In its animalistic spectacle of snot, sweat, and agony from the depths of wounded men, The Work achieves something that borders on bodily horror.
Shot over four days of intensive group therapy sessions at Folsom Prison, the film captures men wrestling with the seeds of toxicity that have been planted within them throughout their lives. The 2017 documentary is one of the more distinctly compelling offerings from the recent influx of hyper-real, soul-baring documentaries. It’s also one of the most essential.
As the film opens, the viewer is immediately thrust into the therapy session. A handful of curious civilians (or “outsiders,” three of whom the film tracks closely) are integrated among the incarcerated and all pretense is left at the door. For those who participate, including some serving life sentences, the program is intended to provide the opportunity to look deep within themselves and identify individual as well as collective traumas. As portrayed by co-directors Jairus McLeary and Gethin Aldous, this is often a horrifyingly visceral process.
The first of many exorcisms concerns a convict who wants to grieve for his late sister. The inmates help him get there, and his immediate response to the tears that follow is to lash out violently. In another case, one of the outsiders is forced to confront his fine-tuned mask of hypocrisy after criticizing one of the inmates. Such outbursts are always met with restraint as well as positive reinforcement. It isn’t ideal that anyone gets hurt, but it’s also imperative that the men embody their anger during these sessions.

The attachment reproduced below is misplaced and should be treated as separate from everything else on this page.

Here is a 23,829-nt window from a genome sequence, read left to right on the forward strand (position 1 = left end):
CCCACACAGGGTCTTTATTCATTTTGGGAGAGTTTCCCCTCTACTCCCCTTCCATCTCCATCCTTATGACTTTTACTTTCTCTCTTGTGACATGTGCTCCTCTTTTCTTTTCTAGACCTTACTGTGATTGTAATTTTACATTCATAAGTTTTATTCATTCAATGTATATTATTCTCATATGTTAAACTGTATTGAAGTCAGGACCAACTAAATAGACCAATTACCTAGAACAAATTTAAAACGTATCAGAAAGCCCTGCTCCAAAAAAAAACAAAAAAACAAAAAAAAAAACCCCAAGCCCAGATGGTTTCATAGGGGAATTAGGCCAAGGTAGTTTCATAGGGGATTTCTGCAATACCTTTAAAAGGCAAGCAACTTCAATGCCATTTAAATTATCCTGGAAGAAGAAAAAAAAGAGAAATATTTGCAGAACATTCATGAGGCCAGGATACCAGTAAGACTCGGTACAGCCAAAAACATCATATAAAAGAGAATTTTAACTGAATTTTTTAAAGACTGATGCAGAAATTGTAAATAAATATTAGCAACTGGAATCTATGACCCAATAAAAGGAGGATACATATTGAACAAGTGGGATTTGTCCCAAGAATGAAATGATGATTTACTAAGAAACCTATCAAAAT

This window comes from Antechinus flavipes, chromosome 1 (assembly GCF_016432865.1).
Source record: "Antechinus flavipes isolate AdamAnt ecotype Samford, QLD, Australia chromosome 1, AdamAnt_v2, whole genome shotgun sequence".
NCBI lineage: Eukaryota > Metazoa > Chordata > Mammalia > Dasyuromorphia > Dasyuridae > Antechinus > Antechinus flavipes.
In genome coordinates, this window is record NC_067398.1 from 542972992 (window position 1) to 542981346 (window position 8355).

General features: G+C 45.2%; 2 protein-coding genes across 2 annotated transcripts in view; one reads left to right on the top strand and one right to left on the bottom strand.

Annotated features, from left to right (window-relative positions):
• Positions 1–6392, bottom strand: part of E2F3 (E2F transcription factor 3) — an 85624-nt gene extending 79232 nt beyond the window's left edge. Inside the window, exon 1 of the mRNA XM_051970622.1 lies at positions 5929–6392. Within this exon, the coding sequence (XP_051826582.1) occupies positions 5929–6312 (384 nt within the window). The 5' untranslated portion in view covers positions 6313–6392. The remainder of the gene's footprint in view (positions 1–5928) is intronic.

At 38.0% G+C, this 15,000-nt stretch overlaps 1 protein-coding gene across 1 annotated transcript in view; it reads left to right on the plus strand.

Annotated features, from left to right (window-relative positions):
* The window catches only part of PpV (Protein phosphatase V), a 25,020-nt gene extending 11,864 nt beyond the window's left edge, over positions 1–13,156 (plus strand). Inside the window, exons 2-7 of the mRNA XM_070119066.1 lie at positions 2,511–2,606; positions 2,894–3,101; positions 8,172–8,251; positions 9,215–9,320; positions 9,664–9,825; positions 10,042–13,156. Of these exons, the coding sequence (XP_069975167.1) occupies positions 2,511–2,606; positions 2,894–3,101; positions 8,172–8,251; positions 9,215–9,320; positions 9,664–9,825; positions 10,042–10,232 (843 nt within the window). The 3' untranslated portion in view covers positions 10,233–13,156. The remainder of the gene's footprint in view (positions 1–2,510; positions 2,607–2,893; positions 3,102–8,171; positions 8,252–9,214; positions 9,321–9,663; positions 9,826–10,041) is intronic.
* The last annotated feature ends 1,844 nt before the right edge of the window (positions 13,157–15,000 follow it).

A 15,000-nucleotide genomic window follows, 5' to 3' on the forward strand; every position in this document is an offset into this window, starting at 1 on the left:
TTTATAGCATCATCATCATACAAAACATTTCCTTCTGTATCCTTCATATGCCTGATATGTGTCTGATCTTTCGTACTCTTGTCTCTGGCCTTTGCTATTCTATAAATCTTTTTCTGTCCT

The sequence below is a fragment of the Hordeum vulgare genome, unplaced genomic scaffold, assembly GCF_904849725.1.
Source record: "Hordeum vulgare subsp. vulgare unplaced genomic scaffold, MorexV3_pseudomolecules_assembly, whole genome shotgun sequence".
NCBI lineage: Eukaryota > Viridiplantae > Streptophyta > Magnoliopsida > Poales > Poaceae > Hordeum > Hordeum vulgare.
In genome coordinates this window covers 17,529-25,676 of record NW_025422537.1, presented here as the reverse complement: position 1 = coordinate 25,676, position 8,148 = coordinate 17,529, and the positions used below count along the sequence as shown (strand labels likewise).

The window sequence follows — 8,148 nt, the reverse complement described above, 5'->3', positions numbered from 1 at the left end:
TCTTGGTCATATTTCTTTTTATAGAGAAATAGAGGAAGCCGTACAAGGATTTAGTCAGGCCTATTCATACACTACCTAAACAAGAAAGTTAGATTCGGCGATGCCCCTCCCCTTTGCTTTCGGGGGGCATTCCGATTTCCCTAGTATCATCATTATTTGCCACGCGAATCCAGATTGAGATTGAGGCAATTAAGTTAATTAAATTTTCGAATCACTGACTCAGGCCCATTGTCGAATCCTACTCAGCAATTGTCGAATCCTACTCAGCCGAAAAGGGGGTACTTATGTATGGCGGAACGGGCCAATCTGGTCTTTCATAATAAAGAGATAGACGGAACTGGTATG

Watching this catharsis unfold shouldn’t be particularly surprising, but it is. The film says so much about how men are conditioned to suppress sentiment until they are no better than beasts. What The Work ultimately posits is a concept of a new masculinity. By welcoming participants from all walks of life into the group therapy program, a state of emotional equality is achieved in which no one has to suffer alone. Here, a killer and a bartender can regard one another as kin, and absent fathers can be absolved in the realm of subconscious. There’s no “good” or “bad” here — it’s all accumulative heartache, and it takes a circle of open minds to climb the mountain.
While the documentary's content slightly overpowers its form, it's a well constructed film. Amy Foote’s editing is tight and riddled with aggressive anxiety, and the soundscape of Folsom is an evocative stand-out. In a particularly stunning moment, one inmate hugs another and the mic captures each furious heartbeat. As a documentary, The Work is invasive without approaching exploitation, searching for truth in the most apocalyptic of meltdowns and empathy in the most seemingly detached eyes.
Ultimately, this is a story about healing, and it should be taken as a call to action. We, men, need to try harder, if not for ourselves than for the generations that follow. Withholding love, whether from ourselves or from others, is the true enemy — and we wonder where we got that chip on our shoulder.
The men in The Work are on the first step of a remarkable, transcendental journey. By rejecting the same toxicity that has long provided them false comfort, they’ve already lifted a considerable weight. This sort of work remains a prospect that so many men simply don’t want to consider. It is a much-needed reminder to open our hearts, our minds, and our tear ducts, even when the thought of doing so induces unfathomable anxiety. There can be freedom in fear.
The Work | A film by Jairus McLeary & Gethin Aldous | June 23 | Sat 6:30 pm | University of Southern Maine, 96 Falmouth St, Portland | www.space538.org